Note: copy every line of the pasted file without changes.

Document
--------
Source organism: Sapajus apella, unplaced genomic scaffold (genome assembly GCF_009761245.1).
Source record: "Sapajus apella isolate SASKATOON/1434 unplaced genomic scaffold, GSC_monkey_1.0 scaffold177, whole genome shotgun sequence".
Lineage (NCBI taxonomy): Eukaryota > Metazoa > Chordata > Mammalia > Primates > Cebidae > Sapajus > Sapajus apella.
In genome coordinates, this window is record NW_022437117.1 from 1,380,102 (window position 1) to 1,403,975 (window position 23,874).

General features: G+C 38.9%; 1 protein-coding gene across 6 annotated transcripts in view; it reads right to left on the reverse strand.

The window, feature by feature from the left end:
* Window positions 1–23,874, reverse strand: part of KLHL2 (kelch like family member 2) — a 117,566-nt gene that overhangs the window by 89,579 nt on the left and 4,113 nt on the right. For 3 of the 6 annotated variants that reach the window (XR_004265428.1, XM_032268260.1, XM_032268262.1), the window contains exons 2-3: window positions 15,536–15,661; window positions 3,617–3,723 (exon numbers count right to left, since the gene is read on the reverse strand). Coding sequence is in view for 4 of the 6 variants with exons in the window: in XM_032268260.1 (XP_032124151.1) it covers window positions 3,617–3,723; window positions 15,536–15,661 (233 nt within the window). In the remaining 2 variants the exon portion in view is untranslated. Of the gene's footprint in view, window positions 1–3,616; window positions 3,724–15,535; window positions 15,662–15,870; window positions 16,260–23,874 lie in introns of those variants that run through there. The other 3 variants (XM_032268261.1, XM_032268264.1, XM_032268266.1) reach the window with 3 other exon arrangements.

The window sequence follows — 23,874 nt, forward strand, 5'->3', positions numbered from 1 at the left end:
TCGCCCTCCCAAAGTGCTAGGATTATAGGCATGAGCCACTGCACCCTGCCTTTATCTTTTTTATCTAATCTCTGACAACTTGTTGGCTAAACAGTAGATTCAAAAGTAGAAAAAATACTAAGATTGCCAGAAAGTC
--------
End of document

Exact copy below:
Source organism: Sapajus apella, unplaced genomic scaffold (genome assembly GCF_009761245.1).
Source record: "Sapajus apella isolate SASKATOON/1434 unplaced genomic scaffold, GSC_monkey_1.0 scaffold177, whole genome shotgun sequence".
Lineage (NCBI taxonomy): Eukaryota > Metazoa > Chordata > Mammalia > Primates > Cebidae > Sapajus > Sapajus apella.
In genome coordinates, this window is record NW_022437117.1 from 1,380,102 (window position 1) to 1,403,975 (window position 23,874).

General features: G+C 38.9%; 1 protein-coding gene across 6 annotated transcripts in view; it reads right to left on the reverse strand.

The window, feature by feature from the left end:
* Window positions 1–23,874, reverse strand: part of KLHL2 (kelch like family member 2) — a 117,566-nt gene that overhangs the window by 89,579 nt on the left and 4,113 nt on the right. For 3 of the 6 annotated variants that reach the window (XR_004265428.1, XM_032268260.1, XM_032268262.1), the window contains exons 2-3: window positions 15,536–15,661; window positions 3,617–3,723 (exon numbers count right to left, since the gene is read on the reverse strand). Coding sequence is in view for 4 of the 6 variants with exons in the window: in XM_032268260.1 (XP_032124151.1) it covers window positions 3,617–3,723; window positions 15,536–15,661 (233 nt within the window). In the remaining 2 variants the exon portion in view is untranslated. Of the gene's footprint in view, window positions 1–3,616; window positions 3,724–15,535; window positions 15,662–15,870; window positions 16,260–23,874 lie in introns of those variants that run through there. The other 3 variants (XM_032268261.1, XM_032268264.1, XM_032268266.1) reach the window with 3 other exon arrangements.

The window sequence follows — 23,874 nt, forward strand, 5'->3', positions numbered from 1 at the left end:
TCGCCCTCCCAAAGTGCTAGGATTATAGGCATGAGCCACTGCACCCTGCCTTTATCTTTTTTATCTAATCTCTGACAACTTGTTGGCTAAACAGTAGATTCAAAAGTAGAAAAAATACTAAGATTGCCAGAAAGTC